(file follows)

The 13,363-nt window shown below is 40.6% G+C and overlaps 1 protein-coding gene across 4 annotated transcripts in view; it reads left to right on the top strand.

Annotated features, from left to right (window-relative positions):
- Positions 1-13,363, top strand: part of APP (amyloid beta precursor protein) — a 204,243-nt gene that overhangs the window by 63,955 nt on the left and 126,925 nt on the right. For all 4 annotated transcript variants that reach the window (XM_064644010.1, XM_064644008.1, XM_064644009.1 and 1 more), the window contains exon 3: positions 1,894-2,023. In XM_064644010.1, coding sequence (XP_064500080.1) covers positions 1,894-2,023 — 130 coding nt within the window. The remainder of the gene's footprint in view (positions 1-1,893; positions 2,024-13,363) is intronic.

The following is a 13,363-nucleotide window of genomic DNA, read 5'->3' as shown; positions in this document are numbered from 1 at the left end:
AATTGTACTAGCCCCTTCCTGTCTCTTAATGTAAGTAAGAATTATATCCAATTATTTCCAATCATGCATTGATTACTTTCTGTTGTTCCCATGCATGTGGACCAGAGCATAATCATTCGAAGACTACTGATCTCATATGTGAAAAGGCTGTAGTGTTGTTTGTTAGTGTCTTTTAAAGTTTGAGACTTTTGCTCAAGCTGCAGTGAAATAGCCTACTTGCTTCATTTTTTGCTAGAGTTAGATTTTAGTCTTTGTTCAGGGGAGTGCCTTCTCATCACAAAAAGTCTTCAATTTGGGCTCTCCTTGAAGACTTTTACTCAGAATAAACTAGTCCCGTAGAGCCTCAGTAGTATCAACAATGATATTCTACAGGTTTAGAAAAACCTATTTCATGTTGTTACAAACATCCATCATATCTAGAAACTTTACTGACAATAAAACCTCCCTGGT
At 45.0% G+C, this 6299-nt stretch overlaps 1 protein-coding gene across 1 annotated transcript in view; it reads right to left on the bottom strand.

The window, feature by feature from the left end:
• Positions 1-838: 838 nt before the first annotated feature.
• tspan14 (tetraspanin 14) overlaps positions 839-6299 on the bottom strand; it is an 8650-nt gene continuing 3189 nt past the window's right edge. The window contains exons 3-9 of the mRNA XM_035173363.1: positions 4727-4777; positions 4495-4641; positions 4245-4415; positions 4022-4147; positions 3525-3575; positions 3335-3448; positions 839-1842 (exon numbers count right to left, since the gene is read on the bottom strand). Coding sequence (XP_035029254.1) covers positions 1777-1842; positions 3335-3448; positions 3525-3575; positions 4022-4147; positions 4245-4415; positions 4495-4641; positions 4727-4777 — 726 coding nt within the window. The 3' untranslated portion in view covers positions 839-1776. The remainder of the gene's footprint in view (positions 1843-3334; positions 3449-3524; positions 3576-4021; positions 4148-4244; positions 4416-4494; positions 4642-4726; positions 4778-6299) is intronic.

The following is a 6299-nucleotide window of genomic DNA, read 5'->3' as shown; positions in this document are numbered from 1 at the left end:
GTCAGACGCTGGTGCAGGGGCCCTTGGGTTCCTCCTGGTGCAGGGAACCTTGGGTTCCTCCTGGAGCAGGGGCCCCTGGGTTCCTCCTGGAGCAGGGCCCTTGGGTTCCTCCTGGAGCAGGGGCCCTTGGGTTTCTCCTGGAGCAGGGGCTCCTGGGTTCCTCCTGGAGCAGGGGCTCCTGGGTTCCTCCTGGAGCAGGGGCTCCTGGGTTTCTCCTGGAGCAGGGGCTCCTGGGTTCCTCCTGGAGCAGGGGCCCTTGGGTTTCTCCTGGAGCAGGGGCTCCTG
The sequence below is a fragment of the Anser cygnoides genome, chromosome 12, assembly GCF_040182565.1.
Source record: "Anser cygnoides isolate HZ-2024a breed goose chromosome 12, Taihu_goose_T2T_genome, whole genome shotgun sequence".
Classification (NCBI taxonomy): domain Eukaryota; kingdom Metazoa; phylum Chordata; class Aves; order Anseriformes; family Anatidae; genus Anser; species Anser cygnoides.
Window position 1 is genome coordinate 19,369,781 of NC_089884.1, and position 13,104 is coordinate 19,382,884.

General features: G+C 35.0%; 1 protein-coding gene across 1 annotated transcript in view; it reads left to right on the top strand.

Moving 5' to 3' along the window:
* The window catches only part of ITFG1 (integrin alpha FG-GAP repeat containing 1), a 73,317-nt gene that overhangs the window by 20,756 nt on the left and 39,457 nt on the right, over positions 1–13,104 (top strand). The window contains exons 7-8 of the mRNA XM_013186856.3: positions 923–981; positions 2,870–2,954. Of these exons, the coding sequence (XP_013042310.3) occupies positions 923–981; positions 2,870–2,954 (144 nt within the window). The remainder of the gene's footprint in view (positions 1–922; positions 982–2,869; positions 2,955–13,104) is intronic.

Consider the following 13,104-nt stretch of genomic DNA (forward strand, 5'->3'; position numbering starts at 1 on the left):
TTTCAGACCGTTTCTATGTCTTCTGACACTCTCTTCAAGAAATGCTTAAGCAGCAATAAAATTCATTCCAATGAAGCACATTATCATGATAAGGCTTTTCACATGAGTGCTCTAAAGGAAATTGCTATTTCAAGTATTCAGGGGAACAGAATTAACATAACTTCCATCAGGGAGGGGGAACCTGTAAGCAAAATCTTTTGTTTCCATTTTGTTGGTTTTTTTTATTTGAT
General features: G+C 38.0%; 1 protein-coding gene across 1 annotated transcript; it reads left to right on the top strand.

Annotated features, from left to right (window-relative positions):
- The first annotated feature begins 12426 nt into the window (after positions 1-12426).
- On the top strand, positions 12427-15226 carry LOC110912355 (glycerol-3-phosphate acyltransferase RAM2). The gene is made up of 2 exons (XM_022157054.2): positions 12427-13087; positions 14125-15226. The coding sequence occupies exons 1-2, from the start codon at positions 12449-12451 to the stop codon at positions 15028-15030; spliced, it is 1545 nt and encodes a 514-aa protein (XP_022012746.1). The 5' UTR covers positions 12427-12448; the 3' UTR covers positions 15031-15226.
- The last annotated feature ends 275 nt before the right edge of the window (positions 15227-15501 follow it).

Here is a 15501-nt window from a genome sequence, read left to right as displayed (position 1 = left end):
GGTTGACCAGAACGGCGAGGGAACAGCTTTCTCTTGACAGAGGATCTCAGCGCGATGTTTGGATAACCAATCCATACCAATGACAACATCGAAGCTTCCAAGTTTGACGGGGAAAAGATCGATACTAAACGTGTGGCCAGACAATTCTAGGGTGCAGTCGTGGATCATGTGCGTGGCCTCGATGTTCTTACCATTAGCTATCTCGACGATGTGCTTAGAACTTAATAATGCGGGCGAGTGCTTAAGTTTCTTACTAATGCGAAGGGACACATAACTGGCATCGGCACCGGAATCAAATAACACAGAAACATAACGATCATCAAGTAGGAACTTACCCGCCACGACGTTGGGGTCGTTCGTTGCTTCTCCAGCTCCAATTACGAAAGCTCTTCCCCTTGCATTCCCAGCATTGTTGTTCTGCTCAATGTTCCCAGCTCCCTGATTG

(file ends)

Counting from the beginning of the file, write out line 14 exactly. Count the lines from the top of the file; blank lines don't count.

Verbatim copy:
Classification (NCBI taxonomy): domain Eukaryota; kingdom Metazoa; phylum Chordata; class Aves; order Anseriformes; family Anatidae; genus Anser; species Anser cygnoides.